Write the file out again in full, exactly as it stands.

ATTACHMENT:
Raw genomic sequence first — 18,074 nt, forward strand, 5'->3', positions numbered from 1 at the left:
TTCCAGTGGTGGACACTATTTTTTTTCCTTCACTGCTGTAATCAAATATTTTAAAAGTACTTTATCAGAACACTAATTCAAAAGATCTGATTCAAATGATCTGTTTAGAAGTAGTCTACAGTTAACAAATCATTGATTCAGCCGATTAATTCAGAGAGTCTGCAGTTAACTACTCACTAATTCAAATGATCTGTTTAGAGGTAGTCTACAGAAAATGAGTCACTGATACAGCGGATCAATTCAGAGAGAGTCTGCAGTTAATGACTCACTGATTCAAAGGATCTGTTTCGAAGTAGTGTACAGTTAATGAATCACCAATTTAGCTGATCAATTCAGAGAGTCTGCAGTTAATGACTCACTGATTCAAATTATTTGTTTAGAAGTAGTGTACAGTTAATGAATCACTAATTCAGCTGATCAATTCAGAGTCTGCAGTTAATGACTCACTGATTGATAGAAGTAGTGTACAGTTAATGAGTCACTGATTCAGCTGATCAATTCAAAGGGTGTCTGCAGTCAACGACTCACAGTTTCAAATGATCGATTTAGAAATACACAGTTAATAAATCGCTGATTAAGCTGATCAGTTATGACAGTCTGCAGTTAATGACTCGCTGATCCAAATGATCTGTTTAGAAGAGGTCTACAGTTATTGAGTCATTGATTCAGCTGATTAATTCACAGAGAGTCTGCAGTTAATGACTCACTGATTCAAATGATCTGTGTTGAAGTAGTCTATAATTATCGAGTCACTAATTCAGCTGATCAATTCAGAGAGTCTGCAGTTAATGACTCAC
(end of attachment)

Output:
Raw genomic sequence first — 18,074 nt, forward strand, 5'->3', positions numbered from 1 at the left:
TTCCAGTGGTGGACACTATTTTTTTTCCTTCACTGCTGTAATCAAATATTTTAAAAGTACTTTATCAGAACACTAATTCAAAAGATCTGATTCAAATGATCTGTTTAGAAGTAGTCTACAGTTAACAAATCATTGATTCAGCCGATTAATTCAGAGAGTCTGCAGTTAACTACTCACTAATTCAAATGATCTGTTTAGAGGTAGTCTACAGAAAATGAGTCACTGATACAGCGGATCAATTCAGAGAGAGTCTGCAGTTAATGACTCACTGATTCAAAGGATCTGTTTCGAAGTAGTGTACAGTTAATGAATCACCAATTTAGCTGATCAATTCAGAGAGTCTGCAGTTAATGACTCACTGATTCAAATTATTTGTTTAGAAGTAGTGTACAGTTAATGAATCACTAATTCAGCTGATCAATTCAGAGTCTGCAGTTAATGACTCACTGATTGATAGAAGTAGTGTACAGTTAATGAGTCACTGATTCAGCTGATCAATTCAAAGGGTGTCTGCAGTCAACGACTCACAGTTTCAAATGATCGATTTAGAAATACACAGTTAATAAATCGCTGATTAAGCTGATCAGTTATGACAGTCTGCAGTTAATGACTCGCTGATCCAAATGATCTGTTTAGAAGAGGTCTACAGTTATTGAGTCATTGATTCAGCTGATTAATTCACAGAGAGTCTGCAGTTAATGACTCACTGATTCAAATGATCTGTGTTGAAGTAGTCTATAATTATCGAGTCACTAATTCAGCTGATCAATTCAGAGAGTCTGCAGTTAATGACTCAC